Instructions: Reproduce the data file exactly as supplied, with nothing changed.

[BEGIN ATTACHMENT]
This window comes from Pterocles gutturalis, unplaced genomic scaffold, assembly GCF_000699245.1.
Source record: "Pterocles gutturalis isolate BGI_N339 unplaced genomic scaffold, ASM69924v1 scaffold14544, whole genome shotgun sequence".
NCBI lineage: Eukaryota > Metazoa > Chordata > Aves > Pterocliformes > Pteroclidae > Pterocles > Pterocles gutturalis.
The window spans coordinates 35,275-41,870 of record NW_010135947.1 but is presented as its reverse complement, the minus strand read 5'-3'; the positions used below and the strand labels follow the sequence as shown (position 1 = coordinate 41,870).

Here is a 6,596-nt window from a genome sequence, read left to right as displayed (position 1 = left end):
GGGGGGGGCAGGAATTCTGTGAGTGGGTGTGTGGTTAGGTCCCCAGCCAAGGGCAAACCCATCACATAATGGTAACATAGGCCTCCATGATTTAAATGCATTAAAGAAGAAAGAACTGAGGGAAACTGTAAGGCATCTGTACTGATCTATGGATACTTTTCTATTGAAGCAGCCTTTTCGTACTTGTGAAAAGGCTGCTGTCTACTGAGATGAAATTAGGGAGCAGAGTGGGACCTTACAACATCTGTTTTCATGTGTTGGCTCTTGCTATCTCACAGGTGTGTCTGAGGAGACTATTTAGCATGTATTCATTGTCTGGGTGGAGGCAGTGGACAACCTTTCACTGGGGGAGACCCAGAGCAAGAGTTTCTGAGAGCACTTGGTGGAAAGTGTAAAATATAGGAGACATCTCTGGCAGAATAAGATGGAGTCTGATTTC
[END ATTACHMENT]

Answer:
This window comes from Pterocles gutturalis, unplaced genomic scaffold, assembly GCF_000699245.1.
Source record: "Pterocles gutturalis isolate BGI_N339 unplaced genomic scaffold, ASM69924v1 scaffold14544, whole genome shotgun sequence".
NCBI lineage: Eukaryota > Metazoa > Chordata > Aves > Pterocliformes > Pteroclidae > Pterocles > Pterocles gutturalis.
The window spans coordinates 35,275-41,870 of record NW_010135947.1 but is presented as its reverse complement, the minus strand read 5'-3'; the positions used below and the strand labels follow the sequence as shown (position 1 = coordinate 41,870).

Here is a 6,596-nt window from a genome sequence, read left to right as displayed (position 1 = left end):
GGGGGGGGCAGGAATTCTGTGAGTGGGTGTGTGGTTAGGTCCCCAGCCAAGGGCAAACCCATCACATAATGGTAACATAGGCCTCCATGATTTAAATGCATTAAAGAAGAAAGAACTGAGGGAAACTGTAAGGCATCTGTACTGATCTATGGATACTTTTCTATTGAAGCAGCCTTTTCGTACTTGTGAAAAGGCTGCTGTCTACTGAGATGAAATTAGGGAGCAGAGTGGGACCTTACAACATCTGTTTTCATGTGTTGGCTCTTGCTATCTCACAGGTGTGTCTGAGGAGACTATTTAGCATGTATTCATTGTCTGGGTGGAGGCAGTGGACAACCTTTCACTGGGGGAGACCCAGAGCAAGAGTTTCTGAGAGCACTTGGTGGAAAGTGTAAAATATAGGAGACATCTCTGGCAGAATAAGATGGAGTCTGATTTC